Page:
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Old 26-01-2009, 22:23   #1
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How do I begin

I have been a power boater for many years, and feel very confident piloting a power boat. I want to be begin to sail with eventually sailing the Pacific, but I have very little sailing knowledge. I know this endeavor will require many years of learning, experience and planning. I am not sure how to start. What size of boat would I "need", and what would be "comfortable". What is the best type of sail boat to consider? What equipment is necessary and what is nice to have? What books are good to learn from? What classes are good to take? (I know basic navigation). I know there are so many things to learn. If you could please point me in an approximate direction to begin this journey (I know there will be many minor course changes) I would greatly appreciate it.

Thank you
Two roads diverged in a wood, and I--
I took the one less travled by,

And that has made all the difference.
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Old 26-01-2009, 22:56   #2
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It is said the best sailors started in dinghies. I would start in a club setting. I learned to sail and sailed a variety of boats first in a club, I then knew a lot more about what kind of a sailor I was and what qualities of the boat were important to me.

If you're in the Seattle area, Sail Sandpoint is one of the facilities that teaches sailing in dinghies. Dinghies are a good starting point as you get a lot of feedback as to whether you're doing it right or wrong.

Home - Sail Sand Point

(If you're a UW alumnus, the club I'm involved in teaches in dinghies also. )

Then I would try a club like Windworks, they'll teach you cruising boat techniques, and you'll get a chance to sail some different keelboats.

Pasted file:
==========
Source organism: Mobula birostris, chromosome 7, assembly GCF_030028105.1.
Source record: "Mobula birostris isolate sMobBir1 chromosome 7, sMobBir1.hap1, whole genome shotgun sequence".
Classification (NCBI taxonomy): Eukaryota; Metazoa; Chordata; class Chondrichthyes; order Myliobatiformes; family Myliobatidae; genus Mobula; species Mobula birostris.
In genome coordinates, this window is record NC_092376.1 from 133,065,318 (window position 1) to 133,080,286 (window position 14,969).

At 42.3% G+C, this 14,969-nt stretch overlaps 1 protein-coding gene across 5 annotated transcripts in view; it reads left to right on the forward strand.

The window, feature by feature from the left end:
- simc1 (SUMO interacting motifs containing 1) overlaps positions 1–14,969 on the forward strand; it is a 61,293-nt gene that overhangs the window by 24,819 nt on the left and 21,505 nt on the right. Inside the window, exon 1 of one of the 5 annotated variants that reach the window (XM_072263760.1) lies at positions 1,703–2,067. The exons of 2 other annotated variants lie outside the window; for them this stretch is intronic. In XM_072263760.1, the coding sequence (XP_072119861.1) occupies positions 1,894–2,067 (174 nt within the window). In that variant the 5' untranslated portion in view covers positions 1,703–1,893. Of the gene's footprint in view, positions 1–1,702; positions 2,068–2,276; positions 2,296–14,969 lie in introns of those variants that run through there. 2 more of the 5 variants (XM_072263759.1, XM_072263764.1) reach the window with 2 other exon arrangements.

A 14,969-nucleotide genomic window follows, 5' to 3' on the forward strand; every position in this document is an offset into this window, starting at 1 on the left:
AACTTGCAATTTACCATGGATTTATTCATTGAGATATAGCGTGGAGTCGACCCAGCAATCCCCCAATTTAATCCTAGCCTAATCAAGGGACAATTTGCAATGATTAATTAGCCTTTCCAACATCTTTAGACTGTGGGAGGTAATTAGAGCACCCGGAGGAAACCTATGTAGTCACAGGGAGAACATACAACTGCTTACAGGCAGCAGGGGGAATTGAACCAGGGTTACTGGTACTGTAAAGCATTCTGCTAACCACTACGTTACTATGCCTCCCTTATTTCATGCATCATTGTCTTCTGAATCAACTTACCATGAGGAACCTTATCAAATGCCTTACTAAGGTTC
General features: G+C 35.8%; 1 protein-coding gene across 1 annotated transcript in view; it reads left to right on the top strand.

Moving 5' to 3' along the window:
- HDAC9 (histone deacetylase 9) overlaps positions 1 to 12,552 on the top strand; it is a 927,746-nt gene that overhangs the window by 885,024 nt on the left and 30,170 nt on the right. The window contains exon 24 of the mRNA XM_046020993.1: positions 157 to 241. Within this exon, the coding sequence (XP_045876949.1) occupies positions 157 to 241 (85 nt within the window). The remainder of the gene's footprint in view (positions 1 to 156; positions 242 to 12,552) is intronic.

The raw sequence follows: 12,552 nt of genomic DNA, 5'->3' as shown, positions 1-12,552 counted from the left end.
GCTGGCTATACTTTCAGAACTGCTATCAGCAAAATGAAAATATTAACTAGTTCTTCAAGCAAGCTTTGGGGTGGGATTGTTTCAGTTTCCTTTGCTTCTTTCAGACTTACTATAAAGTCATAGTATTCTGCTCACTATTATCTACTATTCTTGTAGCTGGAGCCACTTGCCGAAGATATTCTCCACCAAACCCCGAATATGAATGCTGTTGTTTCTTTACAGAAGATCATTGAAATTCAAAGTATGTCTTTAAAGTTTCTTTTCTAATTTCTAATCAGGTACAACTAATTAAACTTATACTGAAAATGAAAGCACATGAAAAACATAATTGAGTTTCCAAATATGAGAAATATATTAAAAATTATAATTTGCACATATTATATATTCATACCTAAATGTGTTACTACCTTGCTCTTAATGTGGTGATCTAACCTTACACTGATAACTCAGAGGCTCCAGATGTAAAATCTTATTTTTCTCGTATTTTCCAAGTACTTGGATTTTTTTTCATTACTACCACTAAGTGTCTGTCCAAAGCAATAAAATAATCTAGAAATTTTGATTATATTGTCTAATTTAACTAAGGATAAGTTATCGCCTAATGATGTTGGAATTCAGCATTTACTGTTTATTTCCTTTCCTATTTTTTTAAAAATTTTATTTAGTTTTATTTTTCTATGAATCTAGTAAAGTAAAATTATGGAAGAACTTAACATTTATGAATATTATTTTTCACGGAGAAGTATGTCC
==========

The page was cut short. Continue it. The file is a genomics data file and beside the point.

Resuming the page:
If you have no interest in dinghies, just start with the keelboat clubs.

Windworks Sailing Center Home

(There are other sailing schools, I just picked some that I knew of.)

All this is a heck of a lot cheaper than buying a boat and discovering you didn't know what you were buying.

If you're not in the Seattle area, most of the population centers have some sort of clubs.

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Old 27-01-2009, 01:29   #3
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Hi mermaidseeker and welcoome. This is the place on the internet to find the answers to the questions you pose. Tons and tons of experience here. The topics you covered are well answered here in history and by doing some research you will generate tons of your own questions.

Near the top of the screen is a search button. The "google" powered search, searches only this site and will return useful reading.

I agree with John - you have boat skills and you need sailing skills. Take a keelboat course, get involved. See if sailing is for you. Find a club, get involved with the groups. Do some weekday racing to learn from experienceed skippers.

After that the question of which boat becomes, "How long is a piece of string." Everyone has different needs and priorities. That's why there are so many different boats.

Look at your timeline. My plan involved buying a very small cruising boat which I have done. The max time we have spent on board is 4 days. We learn about boat systems and maintenance. We learn what works and what we miss. We learn about how this boat handles and what might be better. At then end we sell it and have invested only the cost of maintenance. I know what cruising I want to do, I know how fast I was to go, I know what sea states I will see most of the time. I am pretty sure I know what "big" boat I want.

I also like to race so recently bought into a race boat. Racing is its own reward and I can say that it is making me a better sailor. I cruise and I race, both teach skills.

Good luck and happy reading!
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Old 27-01-2009, 06:28   #4
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Sailing for Dummies

I sugggest you purchase a copy of Peter and JJ Isler's book: "Sailing for Dummies" as a starter and follow that up by sail training. There is not shortage of resources in your area. See 48° Sailing Schools of The Pacific Northwest .


s/v HyLyte
"It is not so much for its beauty that the Sea makes a claim upon men's hearts, as for that subtle something, that quality of air, that emanation from the waves, that so wonderfully renews a weary spirit."
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